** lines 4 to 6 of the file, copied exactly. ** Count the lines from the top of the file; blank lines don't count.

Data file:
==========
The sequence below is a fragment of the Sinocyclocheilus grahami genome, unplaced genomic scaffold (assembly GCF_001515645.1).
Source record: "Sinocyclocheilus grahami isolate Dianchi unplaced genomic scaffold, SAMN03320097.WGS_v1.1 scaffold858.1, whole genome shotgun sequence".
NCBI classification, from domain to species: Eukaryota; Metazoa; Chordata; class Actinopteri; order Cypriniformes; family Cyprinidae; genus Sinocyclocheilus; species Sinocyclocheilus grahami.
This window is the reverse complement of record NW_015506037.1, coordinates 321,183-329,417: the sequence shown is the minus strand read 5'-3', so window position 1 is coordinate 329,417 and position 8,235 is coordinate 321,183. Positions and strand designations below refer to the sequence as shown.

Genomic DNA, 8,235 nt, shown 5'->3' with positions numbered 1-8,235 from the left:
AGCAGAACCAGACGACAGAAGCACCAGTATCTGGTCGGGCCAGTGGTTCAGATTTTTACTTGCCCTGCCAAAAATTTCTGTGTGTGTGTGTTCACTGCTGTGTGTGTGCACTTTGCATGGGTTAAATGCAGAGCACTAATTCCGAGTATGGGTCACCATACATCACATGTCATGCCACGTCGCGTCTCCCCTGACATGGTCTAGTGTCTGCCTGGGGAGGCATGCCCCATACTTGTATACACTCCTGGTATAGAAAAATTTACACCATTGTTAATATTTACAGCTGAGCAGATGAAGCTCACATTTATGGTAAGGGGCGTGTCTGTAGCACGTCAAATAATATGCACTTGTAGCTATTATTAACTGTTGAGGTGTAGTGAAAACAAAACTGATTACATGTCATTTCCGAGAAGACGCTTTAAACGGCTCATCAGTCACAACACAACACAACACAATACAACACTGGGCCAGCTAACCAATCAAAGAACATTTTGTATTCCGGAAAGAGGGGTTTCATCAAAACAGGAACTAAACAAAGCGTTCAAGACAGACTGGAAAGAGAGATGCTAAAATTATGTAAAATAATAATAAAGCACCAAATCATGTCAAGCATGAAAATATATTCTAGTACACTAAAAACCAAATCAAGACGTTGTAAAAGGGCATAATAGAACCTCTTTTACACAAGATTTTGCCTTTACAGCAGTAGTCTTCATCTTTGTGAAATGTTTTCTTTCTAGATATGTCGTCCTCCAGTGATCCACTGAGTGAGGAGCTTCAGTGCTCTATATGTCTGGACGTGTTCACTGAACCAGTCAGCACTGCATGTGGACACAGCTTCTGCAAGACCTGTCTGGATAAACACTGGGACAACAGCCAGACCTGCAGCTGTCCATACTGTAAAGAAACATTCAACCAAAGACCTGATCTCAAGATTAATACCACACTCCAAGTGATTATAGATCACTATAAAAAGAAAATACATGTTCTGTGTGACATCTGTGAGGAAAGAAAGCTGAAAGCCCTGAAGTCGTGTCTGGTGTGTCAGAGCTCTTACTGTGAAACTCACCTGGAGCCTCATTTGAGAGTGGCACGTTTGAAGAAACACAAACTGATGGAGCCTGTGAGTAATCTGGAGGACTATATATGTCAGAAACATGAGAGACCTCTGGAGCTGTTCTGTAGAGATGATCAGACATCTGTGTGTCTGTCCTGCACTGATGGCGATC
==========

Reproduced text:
This window is the reverse complement of record NW_015506037.1, coordinates 321,183-329,417: the sequence shown is the minus strand read 5'-3', so window position 1 is coordinate 329,417 and position 8,235 is coordinate 321,183. Positions and strand designations below refer to the sequence as shown.

Genomic DNA, 8,235 nt, shown 5'->3' with positions numbered 1-8,235 from the left:
AGCAGAACCAGACGACAGAAGCACCAGTATCTGGTCGGGCCAGTGGTTCAGATTTTTACTTGCCCTGCCAAAAATTTCTGTGTGTGTGTGTTCACTGCTGTGTGTGTGCACTTTGCATGGGTTAAATGCAGAGCACTAATTCCGAGTATGGGTCACCATACATCACATGTCATGCCACGTCGCGTCTCCCCTGACATGGTCTAGTGTCTGCCTGGGGAGGCATGCCCCATACTTGTATACACTCCTGGTATAGAAAAATTTACACCATTGTTAATATTTACAGCTGAGCAGATGAAGCTCACATTTATGGTAAGGGGCGTGTCTGTAGCACGTCAAATAATATGCACTTGTAGCTATTATTAACTGTTGAGGTGTAGTGAAAACAAAACTGATTACATGTCATTTCCGAGAAGACGCTTTAAACGGCTCATCAGTCACAACACAACACAACACAATACAACACTGGGCCAGCTAACCAATCAAAGAACATTTTGTATTCCGGAAAGAGGGGTTTCATCAAAACAGGAACTAAACAAAGCGTTCAAGACAGACTGGAAAGAGAGATGCTAAAATTATGTAAAATAATAATAAAGCACCAAATCATGTCAAGCATGAAAATATATTCTAGTACACTAAAAACCAAATCAAGACGTTGTAAAAGGGCATAATAGAACCTCTTTTACACAAGATTTTGCCTTTACAGCAGTAGTCTTCATCTTTGTGAAATGTTTTCTTTCTAGATATGTCGTCCTCCAGTGATCCACTGAGTGAGGAGCTTCAGTGCTCTATATGTCTGGACGTGTTCACTGAACCAGTCAGCACTGCATGTGGACACAGCTTCTGCAAGACCTGTCTGGATAAACACTGGGACAACAGCCAGACCTGCAGCTGTCCATACTGTAAAGAAACATTCAACCAAAGACCTGATCTCAAGATTAATACCACACTCCAAGTGATTATAGATCACTATAAAAAGAAAATACATGTTCTGTGTGACATCTGTGAGGAAAGAAAGCTGAAAGCCCTGAAGTCGTGTCTGGTGTGTCAGAGCTCTTACTGTGAAACTCACCTGGAGCCTCATTTGAGAGTGGCACGTTTGAAGAAACACAAACTGATGGAGCCTGTGAGTAATCTGGAGGACTATATATGTCAGAAACATGAGAGACCTCTGGAGCTGTTCTGTAGAGATGATCAGACATCTGTGTGTCTGTCCTGCACTGATGGCGATC